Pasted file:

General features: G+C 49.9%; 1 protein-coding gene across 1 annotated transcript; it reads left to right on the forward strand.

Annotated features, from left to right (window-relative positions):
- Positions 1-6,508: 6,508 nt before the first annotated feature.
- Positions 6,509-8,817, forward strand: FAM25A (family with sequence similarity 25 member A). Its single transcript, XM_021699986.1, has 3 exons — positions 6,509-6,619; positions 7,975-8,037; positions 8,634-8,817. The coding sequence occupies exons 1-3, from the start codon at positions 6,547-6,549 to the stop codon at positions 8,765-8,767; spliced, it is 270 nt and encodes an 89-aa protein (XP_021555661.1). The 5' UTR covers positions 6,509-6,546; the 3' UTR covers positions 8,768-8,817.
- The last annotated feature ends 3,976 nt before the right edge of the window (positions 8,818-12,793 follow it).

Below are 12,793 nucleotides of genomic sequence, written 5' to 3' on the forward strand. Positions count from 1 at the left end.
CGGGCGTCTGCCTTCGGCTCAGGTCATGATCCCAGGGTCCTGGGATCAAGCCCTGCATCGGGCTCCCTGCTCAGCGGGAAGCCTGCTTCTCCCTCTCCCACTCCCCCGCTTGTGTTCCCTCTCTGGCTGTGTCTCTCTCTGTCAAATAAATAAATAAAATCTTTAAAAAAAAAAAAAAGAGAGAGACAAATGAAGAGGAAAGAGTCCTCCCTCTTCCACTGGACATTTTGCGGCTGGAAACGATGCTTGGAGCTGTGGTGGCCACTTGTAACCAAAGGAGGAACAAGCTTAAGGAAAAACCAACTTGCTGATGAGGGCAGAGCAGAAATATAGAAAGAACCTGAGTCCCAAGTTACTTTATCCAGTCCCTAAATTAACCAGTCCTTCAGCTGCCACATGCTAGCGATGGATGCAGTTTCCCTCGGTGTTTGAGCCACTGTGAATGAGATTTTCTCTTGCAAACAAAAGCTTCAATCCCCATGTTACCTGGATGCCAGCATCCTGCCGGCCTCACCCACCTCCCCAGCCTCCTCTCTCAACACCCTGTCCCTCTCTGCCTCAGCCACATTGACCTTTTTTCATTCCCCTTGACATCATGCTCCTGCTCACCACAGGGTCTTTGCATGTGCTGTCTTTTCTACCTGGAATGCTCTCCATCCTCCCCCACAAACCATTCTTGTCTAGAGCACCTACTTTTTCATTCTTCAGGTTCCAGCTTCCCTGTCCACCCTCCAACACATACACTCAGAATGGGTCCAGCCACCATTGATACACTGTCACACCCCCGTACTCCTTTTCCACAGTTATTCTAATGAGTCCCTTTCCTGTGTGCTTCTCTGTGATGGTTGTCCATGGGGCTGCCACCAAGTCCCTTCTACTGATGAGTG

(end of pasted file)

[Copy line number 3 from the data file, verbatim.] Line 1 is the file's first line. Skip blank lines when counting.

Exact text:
- Positions 1-6,508: 6,508 nt before the first annotated feature.